Although it is a small country, Belgium has a fascinating political and linguistic landscape and a booming e-commerce market. Its location within the EU, as well as the steadily growing e-commerce market make Belgium an exciting target for European e-commerce businesses that are looking to expand. In this article, we’ll take a closer look at the country of Belgium, its political and linguistic background, and its e-commerce trends and potential.

Facts and Figures

Belgium is famous throughout the world for its culinary delights such as beer, chocolate, waffles, and especially its thick Belgian fries. But there is more to appreciate than just its food!  People also visit the country to enjoy its medieval cities, the natural beauty of the Ardennes, and its capital, Brussels. Brussels is not only home to the Belgian government but also houses the institutions of the European Union, making it a popular travel destination.

With 11.69 million inhabitants and an area of just under 31,000 square kilometers, Belgium is the second-largest of the three Benelux countries, after the Netherlands. For comparison, it has slightly more inhabitants than Sweden or the Czech Republic. Geographically, Belgium sits between the Netherlands to the north and Luxembourg to the southeast. It also borders Germany to the east and France to the west and south.

Belgium is a constitutional monarchy. King Phillipe has been the head of state since 2013, when he took over from his father, Albert II. Nowadays, the royal family’s duties are mostly ceremonial and representative, with the elected Prime Minister serving as the actual head of government. Belgium is a founding member of the European Union and was among the first countries to adopt the euro as its official currency in 1999.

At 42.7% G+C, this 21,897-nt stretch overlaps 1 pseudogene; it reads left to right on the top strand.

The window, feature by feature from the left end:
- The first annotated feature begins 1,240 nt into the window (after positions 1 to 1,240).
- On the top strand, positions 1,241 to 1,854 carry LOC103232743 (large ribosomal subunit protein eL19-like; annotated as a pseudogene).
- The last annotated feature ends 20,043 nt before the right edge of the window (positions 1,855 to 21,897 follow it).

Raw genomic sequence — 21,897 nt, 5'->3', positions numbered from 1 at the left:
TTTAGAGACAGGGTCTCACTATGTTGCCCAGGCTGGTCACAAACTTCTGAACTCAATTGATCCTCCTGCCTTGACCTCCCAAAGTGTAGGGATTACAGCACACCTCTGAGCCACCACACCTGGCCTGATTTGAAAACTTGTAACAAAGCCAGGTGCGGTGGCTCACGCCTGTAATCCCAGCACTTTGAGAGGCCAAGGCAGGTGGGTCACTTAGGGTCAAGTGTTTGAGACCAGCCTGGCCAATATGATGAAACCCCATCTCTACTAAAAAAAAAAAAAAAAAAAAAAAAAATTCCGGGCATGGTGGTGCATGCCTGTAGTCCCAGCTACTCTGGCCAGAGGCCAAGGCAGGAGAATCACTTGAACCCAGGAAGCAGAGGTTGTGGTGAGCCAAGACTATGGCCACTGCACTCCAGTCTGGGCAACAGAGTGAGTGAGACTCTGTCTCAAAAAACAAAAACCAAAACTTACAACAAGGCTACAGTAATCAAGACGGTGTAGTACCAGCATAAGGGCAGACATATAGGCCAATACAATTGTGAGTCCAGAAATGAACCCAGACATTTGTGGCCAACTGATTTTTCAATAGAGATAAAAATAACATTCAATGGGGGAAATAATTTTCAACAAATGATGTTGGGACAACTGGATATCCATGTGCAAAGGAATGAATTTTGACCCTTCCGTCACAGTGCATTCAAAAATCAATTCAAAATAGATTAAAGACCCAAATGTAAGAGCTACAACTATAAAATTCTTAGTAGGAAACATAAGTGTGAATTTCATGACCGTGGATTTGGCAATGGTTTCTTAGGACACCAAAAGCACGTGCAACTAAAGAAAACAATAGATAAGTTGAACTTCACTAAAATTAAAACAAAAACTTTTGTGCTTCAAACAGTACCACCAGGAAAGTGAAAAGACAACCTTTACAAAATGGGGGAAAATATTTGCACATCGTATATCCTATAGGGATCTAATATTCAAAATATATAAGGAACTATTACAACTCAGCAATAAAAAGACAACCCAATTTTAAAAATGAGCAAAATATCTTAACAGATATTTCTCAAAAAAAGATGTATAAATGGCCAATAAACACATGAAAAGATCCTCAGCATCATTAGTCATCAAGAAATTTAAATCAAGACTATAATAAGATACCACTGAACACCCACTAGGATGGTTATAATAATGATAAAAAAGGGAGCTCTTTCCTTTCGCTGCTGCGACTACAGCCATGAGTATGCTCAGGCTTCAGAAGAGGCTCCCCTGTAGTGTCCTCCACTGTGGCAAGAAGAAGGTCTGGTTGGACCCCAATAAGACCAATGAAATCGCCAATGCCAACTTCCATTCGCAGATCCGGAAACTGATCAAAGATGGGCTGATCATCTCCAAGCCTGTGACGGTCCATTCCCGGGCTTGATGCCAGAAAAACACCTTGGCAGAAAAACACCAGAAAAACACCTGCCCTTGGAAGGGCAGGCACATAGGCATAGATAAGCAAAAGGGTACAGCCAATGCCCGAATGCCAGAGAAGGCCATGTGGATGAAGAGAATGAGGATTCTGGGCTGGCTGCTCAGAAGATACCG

Politically, Belgium is a fascinating country. It is made up of three regions—Flanders, Wallonia, and Brussels—and four different “linguistic regions” or language communities. These are the Flemish-speaking region, the French-speaking region, the bilingual region of Brussels Capital, and the German-speaking region. Each of these regions—both geographical and linguistic— has its own government and parliament. The exception here is Flanders, where the region and the Flemish-speaking community are administratively combined.

Each of these subnational governments in Belgium has specific responsibilities at both national and international levels. The system is complex, which can pose challenges. What kind of challenges? For example, Belgium is the world record holder for the “longest time without a government.” This happened after the elections in May 2019, when it took 494 days to form a new government.

Trends and Insights

The Belgian e-commerce market grew almost exponentially during the pandemic, as we also saw in many other Western European countries. And that growth is continuing, albeit at a slightly slower pace. In 2022, nearly 75% of all Belgians shopped online, and 90% of Belgians aged 18-70 made at least one online purchase that year. In 2023, Belgian consumers spent US$16.3 billion online, which was an increase of nearly 11% compared to the previous year. A significant portion of that increase came from spending on services. Consumers purchased nearly 68% of services like concert tickets or package holidays online.

In fact, the top category in terms of online spending was package holidays, followed by airline tickets and accommodations. Clothing purchases came in third place, which was a slight decrease from 2022. Unsurprisingly, mobile commerce is most popular among younger consumers. Statista reports that 38% of all mobile shoppers in Belgium were aged 18-24, while the age group 25-34 accounted for 40% of mobile shoppers.

Preferred Payment Methods and Online Stores